The Australian Kelpie has a compact body and well-developed limbs. Slightly longer than he is tall, the Kelpie has a broad chest and firm hind quarters that contribute to his flexible, energized appearance. The head is long and narrow. The medium length tail is low set. The short, compact feet have well arched toes. The double coat consists of a short and dense undercoat and a hard, straight and weather-repellent outer coat. Color possibilities include black and red, each with or without out tan; and fawn, chocolate and blue. Kelpie owners are more interested in the breed's working ability then their appearance.
A compact, robust, enthusiastic, and tireless working dog. Excellent at herding, the Australian Kelpie is the most popular and successful working dog. Kelpies are devoted one-man dogs but far too work-oriented and energetic for a house or apartment existence. Their easy trainability and keenness on the job make them a fundamental component of the Australian work force. They are ready to respond immediately to any signal given by its master, even from a great distance. They are good with children when they are raised with them from puppyhood. Kelpies will try to herd other dogs, pets and animals whether they want to be herded or not. This workaholic will work until it drops. They are independent and in business for themselves rather than for pleasing a handler. Boredom is the breed's doom and the owner's as well. In their native country of Australia, Kelpies work all day even in intense heat, covering 1,000 to 4,000-plus acres. The breed uses "eye" similar to the Border Collie's on the tractable stock, but utilizes its nipping ability to turn more stubborn cattle. Kelpies can muster thousands of sheep from pasture to pen to truck. When a flock of sheep is packed as tight as Times Square on New Year's Eve, they will look for the shortest way to the other side, which is usually in a straight line. This very clever Kelpie will jump on the back of the nearest sheep and run lightly across the flock to reach the other side. They make excellent watchdogs and can also be trained as seeing-eye dogs. The Australian Kelpie is not an aggressive dog, but he can be protective when needed, and will guard his family and their belongings when necessary, regardless of the risk to himself.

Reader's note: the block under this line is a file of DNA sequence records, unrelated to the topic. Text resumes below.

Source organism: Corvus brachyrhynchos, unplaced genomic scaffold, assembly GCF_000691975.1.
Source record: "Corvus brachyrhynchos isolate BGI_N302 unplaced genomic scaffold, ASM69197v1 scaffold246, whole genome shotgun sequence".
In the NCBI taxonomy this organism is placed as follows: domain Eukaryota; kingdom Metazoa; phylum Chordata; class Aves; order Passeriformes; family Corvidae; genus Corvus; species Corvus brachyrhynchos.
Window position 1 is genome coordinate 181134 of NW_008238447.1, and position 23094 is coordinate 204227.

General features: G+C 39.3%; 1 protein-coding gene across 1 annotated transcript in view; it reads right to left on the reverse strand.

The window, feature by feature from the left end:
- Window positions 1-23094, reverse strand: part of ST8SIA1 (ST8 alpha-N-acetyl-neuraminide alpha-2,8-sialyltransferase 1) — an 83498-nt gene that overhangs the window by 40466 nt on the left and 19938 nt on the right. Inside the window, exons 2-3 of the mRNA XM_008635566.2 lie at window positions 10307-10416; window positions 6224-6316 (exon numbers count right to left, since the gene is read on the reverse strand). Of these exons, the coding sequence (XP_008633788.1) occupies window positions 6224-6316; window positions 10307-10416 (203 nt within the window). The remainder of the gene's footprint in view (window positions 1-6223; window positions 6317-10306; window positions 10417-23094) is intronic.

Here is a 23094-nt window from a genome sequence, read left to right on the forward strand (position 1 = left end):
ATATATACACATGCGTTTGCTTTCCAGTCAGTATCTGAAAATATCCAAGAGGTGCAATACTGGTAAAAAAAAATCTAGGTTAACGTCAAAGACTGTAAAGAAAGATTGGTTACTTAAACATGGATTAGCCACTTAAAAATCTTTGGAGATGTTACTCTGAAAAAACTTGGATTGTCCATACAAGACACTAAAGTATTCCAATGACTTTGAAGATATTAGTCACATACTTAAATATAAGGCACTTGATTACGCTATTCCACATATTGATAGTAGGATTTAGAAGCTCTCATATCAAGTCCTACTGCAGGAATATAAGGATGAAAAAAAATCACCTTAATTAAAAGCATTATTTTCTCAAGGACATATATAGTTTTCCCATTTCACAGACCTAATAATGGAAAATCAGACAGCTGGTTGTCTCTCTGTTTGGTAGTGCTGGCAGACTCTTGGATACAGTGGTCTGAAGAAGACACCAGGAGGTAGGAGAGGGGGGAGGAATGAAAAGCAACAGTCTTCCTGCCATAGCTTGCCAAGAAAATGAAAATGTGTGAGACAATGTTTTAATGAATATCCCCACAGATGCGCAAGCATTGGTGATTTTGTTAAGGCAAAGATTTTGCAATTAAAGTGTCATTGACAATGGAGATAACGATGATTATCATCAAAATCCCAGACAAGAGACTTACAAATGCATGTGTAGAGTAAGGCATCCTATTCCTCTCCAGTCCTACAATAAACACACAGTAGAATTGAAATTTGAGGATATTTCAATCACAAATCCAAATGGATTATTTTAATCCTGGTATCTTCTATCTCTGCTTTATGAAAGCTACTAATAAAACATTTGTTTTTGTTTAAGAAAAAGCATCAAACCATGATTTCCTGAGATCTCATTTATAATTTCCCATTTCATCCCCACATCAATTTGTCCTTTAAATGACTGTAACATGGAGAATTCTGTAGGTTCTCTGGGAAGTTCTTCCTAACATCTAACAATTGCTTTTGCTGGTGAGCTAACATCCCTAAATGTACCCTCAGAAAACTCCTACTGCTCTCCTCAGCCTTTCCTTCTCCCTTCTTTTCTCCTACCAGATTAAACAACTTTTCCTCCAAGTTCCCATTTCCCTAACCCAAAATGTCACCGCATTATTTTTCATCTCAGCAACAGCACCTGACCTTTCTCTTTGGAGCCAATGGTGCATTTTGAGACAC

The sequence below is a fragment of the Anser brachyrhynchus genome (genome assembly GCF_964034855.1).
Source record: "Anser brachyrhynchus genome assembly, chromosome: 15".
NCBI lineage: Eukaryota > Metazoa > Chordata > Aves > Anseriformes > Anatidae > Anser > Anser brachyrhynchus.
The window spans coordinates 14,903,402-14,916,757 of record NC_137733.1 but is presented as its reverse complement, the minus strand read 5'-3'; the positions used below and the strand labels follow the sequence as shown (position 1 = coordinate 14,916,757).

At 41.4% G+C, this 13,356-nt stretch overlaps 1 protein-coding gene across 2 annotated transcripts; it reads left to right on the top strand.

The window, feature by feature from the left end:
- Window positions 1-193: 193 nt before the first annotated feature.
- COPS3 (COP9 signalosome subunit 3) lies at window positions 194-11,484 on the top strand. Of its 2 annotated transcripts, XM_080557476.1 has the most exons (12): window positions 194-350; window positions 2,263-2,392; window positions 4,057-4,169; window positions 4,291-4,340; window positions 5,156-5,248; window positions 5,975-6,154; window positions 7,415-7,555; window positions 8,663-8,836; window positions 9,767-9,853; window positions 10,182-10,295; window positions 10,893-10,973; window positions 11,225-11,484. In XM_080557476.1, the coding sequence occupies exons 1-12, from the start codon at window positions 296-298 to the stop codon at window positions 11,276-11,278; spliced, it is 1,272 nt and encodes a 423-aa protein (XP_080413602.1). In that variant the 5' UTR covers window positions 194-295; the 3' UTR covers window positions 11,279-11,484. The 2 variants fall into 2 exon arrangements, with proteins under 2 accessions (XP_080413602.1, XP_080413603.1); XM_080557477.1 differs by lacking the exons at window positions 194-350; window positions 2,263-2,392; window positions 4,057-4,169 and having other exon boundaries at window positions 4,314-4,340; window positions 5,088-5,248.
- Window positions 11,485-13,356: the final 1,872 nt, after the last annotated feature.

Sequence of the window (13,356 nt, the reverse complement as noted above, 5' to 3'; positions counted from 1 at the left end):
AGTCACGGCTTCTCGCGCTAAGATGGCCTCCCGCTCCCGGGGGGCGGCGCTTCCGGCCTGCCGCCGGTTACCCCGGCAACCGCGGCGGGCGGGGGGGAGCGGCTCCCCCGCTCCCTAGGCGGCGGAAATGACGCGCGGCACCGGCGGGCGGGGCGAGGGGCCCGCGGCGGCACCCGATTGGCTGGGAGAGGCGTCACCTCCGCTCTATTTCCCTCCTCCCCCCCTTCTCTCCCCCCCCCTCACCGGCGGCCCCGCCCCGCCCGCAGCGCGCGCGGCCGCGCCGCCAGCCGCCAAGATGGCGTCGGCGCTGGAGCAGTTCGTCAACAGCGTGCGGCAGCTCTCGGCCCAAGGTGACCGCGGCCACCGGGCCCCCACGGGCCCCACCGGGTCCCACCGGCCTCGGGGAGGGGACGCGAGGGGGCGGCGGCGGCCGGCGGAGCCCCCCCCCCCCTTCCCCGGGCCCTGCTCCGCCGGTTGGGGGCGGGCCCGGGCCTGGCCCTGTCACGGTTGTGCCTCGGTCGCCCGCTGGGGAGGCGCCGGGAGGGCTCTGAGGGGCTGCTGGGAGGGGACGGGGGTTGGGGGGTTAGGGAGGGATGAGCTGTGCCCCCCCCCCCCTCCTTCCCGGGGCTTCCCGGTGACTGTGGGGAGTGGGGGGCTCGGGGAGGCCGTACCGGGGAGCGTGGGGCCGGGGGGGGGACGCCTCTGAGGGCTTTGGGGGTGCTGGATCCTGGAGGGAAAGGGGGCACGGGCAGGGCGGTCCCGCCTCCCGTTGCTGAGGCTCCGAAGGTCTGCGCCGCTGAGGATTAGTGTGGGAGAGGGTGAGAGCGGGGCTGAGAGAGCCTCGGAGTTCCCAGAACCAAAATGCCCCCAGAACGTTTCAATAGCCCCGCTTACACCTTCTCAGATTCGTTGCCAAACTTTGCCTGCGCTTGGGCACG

Height: 17-20 inches (43-51 cm.)
Weight: 25-45 pounds (11-20 kg.)
Beware of PRA= Progressive Retinal Atrophy - retinal degeneration causing partial to total blindness.
The Australian Kelpie is not recommended for apartment life. They are working dogs that need plenty of open space to run and will be happiest with a job to do. Their all-weather coat allows them to live where it is hot as well as where it is cold. They will be content to live outdoors with adequate shelter.
The Australian Kelpie is a working dog that demands a great deal of exercise, preferably with some kind of job to do. Their energy levels are extremely high!! They are workaholics and will run until they drop!!
Life Expectancy: About 10-14 years
Litter Size: 4 - 7 puppies
Grooming This breed is easy to groom. An occasional combing and brushing is all that it needs. Bathe only when necessary as it will remove the natural oils in the weather-resistant coat and dry out the skin. This breed is an average shedder. Origin Although many still believe the Kelpie is a Dingo crossed with the Border Collie, more accurate documentation reveals the breed's development from English North Country Collies of the Rutherford strain. These hardy British working herders, like many sheepdogs, were imported to Australia during the latter half of the 19th century. Today nearly 100,000 Kelpies are employed on that continent. Despite their relatively small size, Kelpies are without limitations, capable of working cattle, goats, poultry and reindeer. They will excel in competitive obedience. The name "Kelpie" comes from the water kelpie mentioned by Robert Louis Stevenson, the Scottish writer, in the novel Kidnapped. This breed has been known since 1870.